According to the Superior Court, there is a presumption that the insured was advised of the benefits and limits available under his policy at the time of his original application for coverage in 2004. Thus, when he contacted Progressive Direct in 2014 and indicated that he wished to obtain more coverage on the existing policy, the Progressive Direct representative was not required to give him additional notice of a particular benefit or to obtain another UIM rejection form.

The Accident

The state’s motor vehicle law requires insurers to offer uninsured and underinsured motorist coverage. Insureds must sign and date separate forms to reject UI and UIM coverage.

On June 7, 2015, Bryan Koch was driving his 2013 Harley Davidson motorcycle while his wife was riding with him as a passenger. Their motorcycle was struck by a 1997 Ford Explorer driven by a driver who was later determined to be driving under the influence of alcohol. Koch’s wife was killed and Koch suffered injuries that required the amputation of his left leg above his knee. The parties do not dispute that the Ford Explorer driver, who was underinsured, was solely at fault for causing the accident.

Koch filed a breach of contract action asserting that Progressive Direct had breached the insurance policy by failing to properly and timely evaluate the claim and pay the UIM benefits.

Koch prevailed before the trial court which found that when he contacted Progressive Direct and sought more information about obtaining additional coverage, Koch made it “obvious” that he no longer wanted to reject the coverage that he had previously declined. Koch alleges that, had the Progressive Direct representative discussed the differences between UI and UIM coverage, he would have purchased both UI and UIM coverage

Progressive asserted that the original UIM rejection form Koch signed in 2004 remained valid at the time of the accident. The insurer presented evidence that it had consistently sent Koch policy renewals which stated that Koch had rejected UIM coverage.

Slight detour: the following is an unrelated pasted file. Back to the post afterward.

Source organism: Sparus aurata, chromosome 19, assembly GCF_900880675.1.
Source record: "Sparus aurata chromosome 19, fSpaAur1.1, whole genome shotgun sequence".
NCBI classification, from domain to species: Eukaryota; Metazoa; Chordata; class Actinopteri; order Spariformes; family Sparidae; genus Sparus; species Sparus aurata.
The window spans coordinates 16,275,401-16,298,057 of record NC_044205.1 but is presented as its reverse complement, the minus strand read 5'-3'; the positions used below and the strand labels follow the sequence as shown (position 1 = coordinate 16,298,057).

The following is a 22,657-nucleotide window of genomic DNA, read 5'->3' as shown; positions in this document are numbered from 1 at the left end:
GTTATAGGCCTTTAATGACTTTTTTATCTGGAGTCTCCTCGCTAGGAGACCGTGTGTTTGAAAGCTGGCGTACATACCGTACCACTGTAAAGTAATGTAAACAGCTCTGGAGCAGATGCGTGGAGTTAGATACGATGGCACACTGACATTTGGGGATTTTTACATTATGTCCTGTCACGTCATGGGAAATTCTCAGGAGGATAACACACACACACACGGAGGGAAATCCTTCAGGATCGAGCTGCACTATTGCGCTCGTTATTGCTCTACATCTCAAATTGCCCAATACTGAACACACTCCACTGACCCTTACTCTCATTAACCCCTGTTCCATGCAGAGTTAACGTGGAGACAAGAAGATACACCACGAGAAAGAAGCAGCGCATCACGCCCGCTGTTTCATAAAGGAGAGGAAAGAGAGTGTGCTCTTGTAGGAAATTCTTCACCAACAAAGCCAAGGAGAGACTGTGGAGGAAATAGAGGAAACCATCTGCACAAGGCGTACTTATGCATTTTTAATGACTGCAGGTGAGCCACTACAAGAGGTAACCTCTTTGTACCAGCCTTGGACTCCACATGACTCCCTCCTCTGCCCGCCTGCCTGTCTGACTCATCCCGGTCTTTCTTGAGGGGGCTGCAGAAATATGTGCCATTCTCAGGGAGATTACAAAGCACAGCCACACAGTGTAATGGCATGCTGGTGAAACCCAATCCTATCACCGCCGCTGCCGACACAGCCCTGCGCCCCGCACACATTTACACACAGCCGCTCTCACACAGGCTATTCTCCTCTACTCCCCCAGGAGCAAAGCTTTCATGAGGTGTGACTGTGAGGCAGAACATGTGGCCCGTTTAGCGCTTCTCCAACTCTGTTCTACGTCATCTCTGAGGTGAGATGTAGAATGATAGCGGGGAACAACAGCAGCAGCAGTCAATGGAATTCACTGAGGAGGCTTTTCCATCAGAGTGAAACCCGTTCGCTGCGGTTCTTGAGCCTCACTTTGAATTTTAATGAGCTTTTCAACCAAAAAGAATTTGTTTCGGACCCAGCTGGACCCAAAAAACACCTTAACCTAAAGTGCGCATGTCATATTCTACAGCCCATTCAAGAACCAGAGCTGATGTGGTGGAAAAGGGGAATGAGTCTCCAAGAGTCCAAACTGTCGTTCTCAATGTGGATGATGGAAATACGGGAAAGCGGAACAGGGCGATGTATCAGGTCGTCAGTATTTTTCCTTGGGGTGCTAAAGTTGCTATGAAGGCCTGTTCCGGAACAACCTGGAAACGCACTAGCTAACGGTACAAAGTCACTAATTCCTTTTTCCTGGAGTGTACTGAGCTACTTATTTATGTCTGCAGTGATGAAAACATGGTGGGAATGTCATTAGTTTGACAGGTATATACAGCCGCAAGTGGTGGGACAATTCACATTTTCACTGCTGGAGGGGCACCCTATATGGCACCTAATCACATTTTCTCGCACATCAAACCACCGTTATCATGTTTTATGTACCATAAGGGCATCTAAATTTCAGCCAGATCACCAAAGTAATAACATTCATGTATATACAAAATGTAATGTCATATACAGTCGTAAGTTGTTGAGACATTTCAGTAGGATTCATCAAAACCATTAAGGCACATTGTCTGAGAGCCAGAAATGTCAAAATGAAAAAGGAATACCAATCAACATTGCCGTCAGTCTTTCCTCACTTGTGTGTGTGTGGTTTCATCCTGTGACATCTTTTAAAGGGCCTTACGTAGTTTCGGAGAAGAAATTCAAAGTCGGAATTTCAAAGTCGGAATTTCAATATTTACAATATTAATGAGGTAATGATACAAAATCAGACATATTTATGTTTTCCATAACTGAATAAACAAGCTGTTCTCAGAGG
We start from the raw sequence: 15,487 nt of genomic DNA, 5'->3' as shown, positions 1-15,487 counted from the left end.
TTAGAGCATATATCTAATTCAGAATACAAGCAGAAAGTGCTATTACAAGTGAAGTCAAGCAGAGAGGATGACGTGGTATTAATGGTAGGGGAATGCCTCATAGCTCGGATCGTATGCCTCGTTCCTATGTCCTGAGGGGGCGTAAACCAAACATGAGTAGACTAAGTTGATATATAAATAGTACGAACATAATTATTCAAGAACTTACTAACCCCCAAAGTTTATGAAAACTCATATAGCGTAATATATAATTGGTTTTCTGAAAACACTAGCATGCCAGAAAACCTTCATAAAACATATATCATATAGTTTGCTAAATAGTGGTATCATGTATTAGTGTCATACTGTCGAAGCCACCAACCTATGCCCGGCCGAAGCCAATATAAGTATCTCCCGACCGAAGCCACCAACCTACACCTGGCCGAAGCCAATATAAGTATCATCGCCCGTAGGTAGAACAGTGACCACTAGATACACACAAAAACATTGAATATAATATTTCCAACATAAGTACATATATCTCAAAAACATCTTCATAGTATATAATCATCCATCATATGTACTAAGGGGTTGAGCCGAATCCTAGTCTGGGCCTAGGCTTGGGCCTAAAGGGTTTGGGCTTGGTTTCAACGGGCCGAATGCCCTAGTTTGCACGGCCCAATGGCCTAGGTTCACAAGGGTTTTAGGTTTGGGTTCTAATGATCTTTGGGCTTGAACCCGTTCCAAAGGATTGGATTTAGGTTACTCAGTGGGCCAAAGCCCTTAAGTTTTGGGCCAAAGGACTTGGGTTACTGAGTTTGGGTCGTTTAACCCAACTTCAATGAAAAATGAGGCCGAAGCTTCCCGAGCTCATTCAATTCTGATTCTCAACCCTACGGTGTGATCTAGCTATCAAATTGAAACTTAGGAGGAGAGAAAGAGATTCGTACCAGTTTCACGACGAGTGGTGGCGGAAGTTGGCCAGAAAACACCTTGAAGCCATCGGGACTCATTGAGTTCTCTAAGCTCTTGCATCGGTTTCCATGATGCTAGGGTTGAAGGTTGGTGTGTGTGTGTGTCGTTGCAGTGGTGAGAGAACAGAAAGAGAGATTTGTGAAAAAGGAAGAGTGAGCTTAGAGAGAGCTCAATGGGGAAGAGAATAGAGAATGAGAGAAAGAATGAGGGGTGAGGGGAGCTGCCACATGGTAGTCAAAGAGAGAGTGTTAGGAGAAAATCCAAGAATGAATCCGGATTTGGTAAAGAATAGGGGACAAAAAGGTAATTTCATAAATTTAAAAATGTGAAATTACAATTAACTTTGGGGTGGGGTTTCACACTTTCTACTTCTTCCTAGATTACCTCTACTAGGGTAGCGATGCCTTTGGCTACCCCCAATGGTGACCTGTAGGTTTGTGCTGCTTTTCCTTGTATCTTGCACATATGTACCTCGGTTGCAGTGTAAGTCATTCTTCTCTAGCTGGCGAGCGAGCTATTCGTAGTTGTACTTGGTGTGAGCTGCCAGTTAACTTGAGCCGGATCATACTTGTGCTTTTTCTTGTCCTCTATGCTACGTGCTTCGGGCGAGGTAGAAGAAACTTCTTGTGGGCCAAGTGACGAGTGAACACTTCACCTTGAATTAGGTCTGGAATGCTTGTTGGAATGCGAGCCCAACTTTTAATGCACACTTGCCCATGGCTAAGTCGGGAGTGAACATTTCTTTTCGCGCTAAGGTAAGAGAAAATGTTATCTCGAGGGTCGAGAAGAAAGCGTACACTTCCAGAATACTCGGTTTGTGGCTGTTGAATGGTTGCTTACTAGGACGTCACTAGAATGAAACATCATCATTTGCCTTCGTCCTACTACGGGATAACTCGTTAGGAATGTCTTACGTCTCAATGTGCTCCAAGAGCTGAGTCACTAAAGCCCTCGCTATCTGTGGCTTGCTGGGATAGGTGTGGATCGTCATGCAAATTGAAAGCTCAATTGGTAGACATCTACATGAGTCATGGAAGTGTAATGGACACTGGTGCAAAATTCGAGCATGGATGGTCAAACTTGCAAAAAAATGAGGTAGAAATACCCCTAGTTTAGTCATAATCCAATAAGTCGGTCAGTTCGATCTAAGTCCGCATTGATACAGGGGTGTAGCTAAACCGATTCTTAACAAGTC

After Koch had purchased uninsured motorist coverage insurance in 2014, Progressive sent Koch a policy renewal on January 3, 2015, which stated that the policy now included uninsured motorist coverage. This policy renewal listed the underinsured motorist bodily injury coverage as “rejected.”

The Superior Court rejected the argument that the conversation in 2014 created a duty or a legal obligation for the insurer representative to offer Koch UIM coverage, notify him about UIM coverage, or to obtain a new UIM rejection form where this coverage had been previously waived in a valid rejection form.

Topics Carriers

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Latest Comments

  • August 10, 2022 at 12:51 pm
    Allan says:
    I certainly hope this case is appealed. Not only was there a moral obligation, the Agent shouldn't have given advice on coverage in a state they weren't licensed in. This is a... read more
  • August 9, 2022 at 9:22 am
    Christy says:
    I read & re-read the telephone conversation. The Progressive call center person wasn't licensed in PA, therefore didn't know all coverages available. He/She stated about... read more
  • August 8, 2022 at 4:24 pm
    Robin says:
    The call center employee stated - not licensed in Pennsylvania.... it appears to be an issue with both the insured and the call center employee as far as the phone conver... read more